DOI: 10.1111/1365-2664.14533 ISSN: 0021-8901

Planting exceptional tropical tree species to increase long‐term carbon storage in assisted secondary succession

Anna Sugiyama, Edward T. Game, S. Joseph Wright
  • Ecology


With rising atmospheric CO2 concentrations, strategies for greater carbon sequestration and long‐term storage are urgently needed. Current reforestation schemes typically use fast‐growing tree species with low wood density, limiting the amount of carbon stored. In most tropical forests, there are native species with relatively fast growth rates, high wood density and low mortality rates that also achieve large adult size—‘exceptional species’.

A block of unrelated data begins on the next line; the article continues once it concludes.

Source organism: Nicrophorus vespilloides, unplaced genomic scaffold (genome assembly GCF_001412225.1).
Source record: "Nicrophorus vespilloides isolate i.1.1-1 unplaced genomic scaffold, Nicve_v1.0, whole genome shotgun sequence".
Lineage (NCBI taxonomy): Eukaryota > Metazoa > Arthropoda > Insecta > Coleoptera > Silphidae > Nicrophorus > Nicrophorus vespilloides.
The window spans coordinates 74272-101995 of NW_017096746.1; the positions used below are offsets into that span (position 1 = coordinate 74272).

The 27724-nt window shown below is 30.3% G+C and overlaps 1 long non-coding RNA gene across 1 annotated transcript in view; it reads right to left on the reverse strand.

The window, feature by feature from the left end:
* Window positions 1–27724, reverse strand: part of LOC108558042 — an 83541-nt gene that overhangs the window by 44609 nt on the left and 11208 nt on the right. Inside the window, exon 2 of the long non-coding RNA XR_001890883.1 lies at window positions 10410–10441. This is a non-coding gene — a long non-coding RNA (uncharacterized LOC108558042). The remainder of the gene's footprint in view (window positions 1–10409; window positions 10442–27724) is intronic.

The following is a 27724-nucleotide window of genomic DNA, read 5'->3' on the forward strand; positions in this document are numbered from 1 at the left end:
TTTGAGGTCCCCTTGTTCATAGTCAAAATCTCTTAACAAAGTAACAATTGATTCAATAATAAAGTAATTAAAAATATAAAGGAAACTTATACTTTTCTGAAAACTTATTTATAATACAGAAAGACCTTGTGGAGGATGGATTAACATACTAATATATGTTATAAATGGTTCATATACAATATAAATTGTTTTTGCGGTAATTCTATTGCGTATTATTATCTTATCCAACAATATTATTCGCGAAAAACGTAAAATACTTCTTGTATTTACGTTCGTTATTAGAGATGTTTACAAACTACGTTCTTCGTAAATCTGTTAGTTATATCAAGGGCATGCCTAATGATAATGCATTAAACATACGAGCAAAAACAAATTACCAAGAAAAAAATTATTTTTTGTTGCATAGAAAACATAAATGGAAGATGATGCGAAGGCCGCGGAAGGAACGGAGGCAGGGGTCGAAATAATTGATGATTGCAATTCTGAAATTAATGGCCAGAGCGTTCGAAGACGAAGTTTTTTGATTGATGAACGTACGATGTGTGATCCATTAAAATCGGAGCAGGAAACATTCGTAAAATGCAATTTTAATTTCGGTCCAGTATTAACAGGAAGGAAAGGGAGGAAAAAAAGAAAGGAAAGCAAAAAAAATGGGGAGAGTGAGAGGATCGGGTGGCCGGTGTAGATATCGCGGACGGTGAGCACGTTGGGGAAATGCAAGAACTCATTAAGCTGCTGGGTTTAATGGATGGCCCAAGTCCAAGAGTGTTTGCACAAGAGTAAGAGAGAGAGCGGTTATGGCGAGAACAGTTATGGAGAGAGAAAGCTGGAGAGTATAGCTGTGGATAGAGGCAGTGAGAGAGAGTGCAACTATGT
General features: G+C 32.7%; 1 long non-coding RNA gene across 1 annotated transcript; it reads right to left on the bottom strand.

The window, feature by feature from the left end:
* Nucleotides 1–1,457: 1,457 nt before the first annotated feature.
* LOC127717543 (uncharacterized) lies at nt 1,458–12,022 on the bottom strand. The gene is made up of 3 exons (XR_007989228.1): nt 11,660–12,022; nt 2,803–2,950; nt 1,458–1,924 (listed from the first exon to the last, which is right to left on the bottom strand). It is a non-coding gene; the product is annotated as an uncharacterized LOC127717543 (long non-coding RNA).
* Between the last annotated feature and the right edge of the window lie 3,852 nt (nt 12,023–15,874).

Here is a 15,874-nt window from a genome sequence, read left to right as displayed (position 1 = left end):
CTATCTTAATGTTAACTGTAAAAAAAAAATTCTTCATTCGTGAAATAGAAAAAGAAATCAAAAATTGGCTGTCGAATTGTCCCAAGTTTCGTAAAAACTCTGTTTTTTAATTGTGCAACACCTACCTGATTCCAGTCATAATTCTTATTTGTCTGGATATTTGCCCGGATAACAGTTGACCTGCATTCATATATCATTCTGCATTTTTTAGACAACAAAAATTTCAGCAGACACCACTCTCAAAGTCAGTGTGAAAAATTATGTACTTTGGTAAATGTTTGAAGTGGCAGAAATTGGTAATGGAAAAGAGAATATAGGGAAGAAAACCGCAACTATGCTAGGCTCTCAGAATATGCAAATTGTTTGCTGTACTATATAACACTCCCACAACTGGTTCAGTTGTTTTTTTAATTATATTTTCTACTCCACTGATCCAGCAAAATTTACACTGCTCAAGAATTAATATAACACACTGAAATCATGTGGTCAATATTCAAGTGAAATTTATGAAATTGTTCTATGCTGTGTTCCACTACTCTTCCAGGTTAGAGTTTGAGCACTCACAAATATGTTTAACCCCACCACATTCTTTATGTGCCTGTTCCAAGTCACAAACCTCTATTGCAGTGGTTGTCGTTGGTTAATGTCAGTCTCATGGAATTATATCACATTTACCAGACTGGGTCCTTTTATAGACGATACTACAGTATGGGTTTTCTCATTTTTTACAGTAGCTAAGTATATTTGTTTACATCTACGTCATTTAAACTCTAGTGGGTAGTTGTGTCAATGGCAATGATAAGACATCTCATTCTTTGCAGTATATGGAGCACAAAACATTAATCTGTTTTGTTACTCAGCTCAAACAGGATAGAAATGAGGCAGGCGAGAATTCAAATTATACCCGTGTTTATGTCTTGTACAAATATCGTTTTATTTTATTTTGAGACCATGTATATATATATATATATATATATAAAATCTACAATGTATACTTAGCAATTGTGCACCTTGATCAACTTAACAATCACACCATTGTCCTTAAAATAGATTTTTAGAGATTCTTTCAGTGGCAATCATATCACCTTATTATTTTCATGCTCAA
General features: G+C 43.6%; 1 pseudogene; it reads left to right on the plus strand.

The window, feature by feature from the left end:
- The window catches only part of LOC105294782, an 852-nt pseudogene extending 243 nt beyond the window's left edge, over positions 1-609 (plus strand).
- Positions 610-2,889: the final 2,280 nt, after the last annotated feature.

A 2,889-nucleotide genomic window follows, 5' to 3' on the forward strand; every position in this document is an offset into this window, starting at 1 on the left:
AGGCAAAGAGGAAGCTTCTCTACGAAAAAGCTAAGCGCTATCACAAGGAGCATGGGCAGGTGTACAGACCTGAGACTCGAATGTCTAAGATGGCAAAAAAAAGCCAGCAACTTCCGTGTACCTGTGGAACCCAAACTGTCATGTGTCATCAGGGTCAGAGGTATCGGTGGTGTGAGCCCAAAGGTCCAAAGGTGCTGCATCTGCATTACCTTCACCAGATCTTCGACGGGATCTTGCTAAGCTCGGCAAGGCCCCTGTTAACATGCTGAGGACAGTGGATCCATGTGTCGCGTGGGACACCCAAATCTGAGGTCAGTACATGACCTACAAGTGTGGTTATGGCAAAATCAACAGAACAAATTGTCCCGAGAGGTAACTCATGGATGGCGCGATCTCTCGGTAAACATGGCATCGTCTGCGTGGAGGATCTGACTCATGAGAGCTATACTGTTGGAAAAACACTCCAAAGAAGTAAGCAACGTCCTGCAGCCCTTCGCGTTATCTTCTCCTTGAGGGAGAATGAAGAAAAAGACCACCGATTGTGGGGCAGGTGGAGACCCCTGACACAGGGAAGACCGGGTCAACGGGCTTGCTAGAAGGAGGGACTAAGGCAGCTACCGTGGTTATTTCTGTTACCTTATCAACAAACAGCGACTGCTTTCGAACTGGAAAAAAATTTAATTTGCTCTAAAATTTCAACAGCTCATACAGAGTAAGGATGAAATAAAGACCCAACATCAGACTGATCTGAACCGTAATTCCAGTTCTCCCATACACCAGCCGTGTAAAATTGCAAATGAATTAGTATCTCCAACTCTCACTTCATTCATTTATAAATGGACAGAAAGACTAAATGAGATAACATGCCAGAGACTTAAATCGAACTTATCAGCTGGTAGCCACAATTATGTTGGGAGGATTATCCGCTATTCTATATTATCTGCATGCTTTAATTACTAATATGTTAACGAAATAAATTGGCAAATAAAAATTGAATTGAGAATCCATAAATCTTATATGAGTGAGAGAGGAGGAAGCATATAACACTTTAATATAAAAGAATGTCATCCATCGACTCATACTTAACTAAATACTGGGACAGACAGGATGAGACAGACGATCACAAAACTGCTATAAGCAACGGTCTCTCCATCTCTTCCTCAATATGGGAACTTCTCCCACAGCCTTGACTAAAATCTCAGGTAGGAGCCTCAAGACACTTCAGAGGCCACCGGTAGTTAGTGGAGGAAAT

We present a simulated assessment of the carbon sequestration potential using these exceptional species in assisted secondary succession in the Neotropics.

In our example, the selected exceptional species could add up to 16.2 Mg C/ha of sequestered carbon in secondary wet forests at maturity.

Synthesis and applications. By increasing the representation of exceptional species in reforestation efforts, we could potentially boost long‐term carbon storage in reforestation projects focussed on carbon sequestration. However, our approach is not a substitute for protecting existing old primary forests and reforested lands plus reducing deforestation and emissions.

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